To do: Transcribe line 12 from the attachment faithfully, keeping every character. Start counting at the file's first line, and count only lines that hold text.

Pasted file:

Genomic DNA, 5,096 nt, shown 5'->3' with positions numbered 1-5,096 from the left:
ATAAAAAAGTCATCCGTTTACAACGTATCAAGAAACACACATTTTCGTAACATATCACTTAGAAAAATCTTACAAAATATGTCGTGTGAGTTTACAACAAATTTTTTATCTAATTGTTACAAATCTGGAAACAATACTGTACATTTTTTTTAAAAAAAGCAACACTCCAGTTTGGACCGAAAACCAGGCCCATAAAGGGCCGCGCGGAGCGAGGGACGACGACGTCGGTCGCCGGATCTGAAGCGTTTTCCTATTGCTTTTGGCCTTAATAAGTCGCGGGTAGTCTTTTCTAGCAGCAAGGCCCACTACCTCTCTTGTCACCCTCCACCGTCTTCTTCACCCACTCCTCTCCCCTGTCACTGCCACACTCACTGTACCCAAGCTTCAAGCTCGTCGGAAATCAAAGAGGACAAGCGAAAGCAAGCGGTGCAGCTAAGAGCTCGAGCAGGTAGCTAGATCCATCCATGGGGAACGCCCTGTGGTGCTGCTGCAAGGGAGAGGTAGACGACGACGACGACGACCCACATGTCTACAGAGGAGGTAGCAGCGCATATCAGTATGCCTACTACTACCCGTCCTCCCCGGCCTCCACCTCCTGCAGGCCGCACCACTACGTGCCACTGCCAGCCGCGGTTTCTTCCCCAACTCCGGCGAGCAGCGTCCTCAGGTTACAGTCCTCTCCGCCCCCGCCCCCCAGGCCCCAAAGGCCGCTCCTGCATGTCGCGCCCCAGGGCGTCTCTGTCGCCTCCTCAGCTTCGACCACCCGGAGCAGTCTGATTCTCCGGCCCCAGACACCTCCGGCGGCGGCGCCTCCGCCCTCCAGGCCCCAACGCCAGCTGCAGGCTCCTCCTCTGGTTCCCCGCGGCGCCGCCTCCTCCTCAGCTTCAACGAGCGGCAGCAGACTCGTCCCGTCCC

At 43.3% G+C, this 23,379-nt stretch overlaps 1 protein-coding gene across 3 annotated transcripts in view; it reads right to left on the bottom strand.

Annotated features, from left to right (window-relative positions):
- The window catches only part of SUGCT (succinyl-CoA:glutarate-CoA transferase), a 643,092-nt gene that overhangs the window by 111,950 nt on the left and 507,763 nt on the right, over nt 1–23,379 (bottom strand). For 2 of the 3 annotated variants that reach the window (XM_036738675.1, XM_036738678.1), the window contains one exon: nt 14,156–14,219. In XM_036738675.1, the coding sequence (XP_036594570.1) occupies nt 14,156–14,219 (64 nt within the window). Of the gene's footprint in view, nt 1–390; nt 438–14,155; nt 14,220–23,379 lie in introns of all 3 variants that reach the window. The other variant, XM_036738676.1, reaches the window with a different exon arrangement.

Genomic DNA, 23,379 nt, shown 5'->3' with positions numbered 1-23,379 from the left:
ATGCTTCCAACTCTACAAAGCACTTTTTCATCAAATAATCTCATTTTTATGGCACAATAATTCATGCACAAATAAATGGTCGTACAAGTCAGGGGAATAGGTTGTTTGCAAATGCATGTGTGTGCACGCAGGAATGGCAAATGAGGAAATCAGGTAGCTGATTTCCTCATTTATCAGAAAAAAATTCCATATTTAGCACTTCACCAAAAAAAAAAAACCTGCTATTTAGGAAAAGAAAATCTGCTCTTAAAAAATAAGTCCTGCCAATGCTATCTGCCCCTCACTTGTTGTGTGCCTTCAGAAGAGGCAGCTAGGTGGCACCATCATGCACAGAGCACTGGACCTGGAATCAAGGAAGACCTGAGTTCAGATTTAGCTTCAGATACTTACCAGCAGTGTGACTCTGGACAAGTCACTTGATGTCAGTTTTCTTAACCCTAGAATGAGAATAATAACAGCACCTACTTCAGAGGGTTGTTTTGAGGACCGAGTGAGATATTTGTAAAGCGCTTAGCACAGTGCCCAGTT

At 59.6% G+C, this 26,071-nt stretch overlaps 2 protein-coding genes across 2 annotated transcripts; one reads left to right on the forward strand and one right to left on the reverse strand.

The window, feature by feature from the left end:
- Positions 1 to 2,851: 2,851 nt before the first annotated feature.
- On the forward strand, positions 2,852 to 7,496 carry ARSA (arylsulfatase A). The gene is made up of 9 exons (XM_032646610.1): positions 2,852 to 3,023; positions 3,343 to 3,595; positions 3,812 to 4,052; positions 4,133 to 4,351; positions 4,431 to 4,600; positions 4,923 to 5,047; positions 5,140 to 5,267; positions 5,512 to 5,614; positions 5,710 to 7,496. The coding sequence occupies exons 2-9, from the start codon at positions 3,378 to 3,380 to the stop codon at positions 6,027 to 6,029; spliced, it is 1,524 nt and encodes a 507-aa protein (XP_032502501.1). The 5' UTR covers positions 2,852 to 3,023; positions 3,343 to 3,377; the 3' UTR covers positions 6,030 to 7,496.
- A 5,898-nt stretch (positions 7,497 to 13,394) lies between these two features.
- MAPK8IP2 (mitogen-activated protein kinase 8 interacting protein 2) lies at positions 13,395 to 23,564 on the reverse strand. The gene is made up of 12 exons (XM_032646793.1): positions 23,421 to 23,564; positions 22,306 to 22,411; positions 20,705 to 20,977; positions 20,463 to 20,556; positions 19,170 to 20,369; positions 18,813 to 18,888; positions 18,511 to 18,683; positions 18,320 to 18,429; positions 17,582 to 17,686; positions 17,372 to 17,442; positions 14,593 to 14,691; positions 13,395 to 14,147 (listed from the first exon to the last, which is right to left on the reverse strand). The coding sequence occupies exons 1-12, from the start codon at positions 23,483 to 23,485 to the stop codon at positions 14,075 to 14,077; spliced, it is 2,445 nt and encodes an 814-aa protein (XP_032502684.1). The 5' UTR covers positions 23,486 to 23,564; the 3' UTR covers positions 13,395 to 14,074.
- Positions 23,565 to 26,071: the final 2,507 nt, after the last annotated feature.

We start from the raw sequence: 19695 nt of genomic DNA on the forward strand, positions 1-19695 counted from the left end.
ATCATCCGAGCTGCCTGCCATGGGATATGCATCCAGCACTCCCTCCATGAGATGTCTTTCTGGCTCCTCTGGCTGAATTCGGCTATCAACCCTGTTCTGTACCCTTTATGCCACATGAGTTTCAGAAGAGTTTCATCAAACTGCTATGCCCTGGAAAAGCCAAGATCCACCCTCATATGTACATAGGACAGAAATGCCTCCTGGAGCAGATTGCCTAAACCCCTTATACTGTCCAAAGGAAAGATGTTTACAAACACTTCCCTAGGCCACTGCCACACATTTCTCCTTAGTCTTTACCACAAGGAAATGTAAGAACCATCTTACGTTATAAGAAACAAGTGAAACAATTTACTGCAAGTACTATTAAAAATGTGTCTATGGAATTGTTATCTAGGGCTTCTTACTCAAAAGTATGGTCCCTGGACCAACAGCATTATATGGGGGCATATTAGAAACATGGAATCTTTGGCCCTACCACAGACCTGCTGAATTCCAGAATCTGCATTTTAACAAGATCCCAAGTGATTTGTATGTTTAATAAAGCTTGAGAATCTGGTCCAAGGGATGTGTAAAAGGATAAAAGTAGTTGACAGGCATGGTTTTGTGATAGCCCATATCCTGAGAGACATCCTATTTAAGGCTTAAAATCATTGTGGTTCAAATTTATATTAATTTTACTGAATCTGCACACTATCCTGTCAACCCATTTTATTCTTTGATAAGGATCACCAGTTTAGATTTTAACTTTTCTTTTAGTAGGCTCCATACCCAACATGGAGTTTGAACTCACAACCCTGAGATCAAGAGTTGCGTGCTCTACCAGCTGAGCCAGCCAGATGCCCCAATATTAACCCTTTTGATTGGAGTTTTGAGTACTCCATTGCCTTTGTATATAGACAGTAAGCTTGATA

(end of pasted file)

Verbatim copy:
- A 5,898-nt stretch (positions 7,497 to 13,394) lies between these two features.